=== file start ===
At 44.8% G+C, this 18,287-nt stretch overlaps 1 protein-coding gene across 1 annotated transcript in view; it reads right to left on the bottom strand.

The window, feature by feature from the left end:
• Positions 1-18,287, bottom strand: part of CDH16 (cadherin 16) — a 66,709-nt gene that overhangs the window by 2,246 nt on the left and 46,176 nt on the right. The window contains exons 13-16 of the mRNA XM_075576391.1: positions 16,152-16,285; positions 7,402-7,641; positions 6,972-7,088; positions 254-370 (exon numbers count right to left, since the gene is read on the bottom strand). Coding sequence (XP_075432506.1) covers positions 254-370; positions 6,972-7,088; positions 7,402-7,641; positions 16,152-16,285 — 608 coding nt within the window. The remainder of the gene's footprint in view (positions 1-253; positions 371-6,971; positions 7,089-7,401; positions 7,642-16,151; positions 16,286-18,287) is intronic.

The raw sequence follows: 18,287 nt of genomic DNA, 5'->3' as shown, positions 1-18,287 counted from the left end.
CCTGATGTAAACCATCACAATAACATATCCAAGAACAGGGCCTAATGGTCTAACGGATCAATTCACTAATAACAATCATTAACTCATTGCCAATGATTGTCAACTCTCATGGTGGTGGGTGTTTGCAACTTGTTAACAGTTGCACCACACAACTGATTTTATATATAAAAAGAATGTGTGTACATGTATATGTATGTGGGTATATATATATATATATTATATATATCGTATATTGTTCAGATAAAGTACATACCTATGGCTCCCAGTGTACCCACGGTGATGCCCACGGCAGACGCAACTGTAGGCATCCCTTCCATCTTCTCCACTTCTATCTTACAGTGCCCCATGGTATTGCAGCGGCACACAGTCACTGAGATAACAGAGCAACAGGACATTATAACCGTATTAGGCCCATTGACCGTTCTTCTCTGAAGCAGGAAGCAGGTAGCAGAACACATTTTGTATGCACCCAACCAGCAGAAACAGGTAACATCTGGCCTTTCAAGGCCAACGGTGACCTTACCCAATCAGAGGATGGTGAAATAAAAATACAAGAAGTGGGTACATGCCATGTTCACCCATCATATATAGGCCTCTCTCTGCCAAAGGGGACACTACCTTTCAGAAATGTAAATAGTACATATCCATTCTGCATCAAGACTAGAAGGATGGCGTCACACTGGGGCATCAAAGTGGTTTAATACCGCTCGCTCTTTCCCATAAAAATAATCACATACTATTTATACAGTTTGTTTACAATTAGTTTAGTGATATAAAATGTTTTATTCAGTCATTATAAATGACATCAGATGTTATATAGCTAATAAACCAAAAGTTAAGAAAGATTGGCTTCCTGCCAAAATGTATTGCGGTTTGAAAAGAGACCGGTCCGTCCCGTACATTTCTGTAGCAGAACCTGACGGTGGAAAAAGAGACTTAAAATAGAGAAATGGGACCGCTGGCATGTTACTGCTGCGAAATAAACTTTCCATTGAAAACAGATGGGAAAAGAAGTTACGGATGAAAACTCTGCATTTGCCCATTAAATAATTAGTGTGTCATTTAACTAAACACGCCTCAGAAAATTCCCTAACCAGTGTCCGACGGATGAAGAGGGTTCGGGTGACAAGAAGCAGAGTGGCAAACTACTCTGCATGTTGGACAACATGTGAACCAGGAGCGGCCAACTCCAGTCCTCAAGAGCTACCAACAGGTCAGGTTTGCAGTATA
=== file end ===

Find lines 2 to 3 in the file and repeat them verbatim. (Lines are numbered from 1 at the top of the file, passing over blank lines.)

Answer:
The window, feature by feature from the left end:
• Positions 1-18,287, bottom strand: part of CDH16 (cadherin 16) — a 66,709-nt gene that overhangs the window by 2,246 nt on the left and 46,176 nt on the right. The window contains exons 13-16 of the mRNA XM_075576391.1: positions 16,152-16,285; positions 7,402-7,641; positions 6,972-7,088; positions 254-370 (exon numbers count right to left, since the gene is read on the bottom strand). Coding sequence (XP_075432506.1) covers positions 254-370; positions 6,972-7,088; positions 7,402-7,641; positions 16,152-16,285 — 608 coding nt within the window. The remainder of the gene's footprint in view (positions 1-253; positions 371-6,971; positions 7,089-7,401; positions 7,642-16,151; positions 16,286-18,287) is intronic.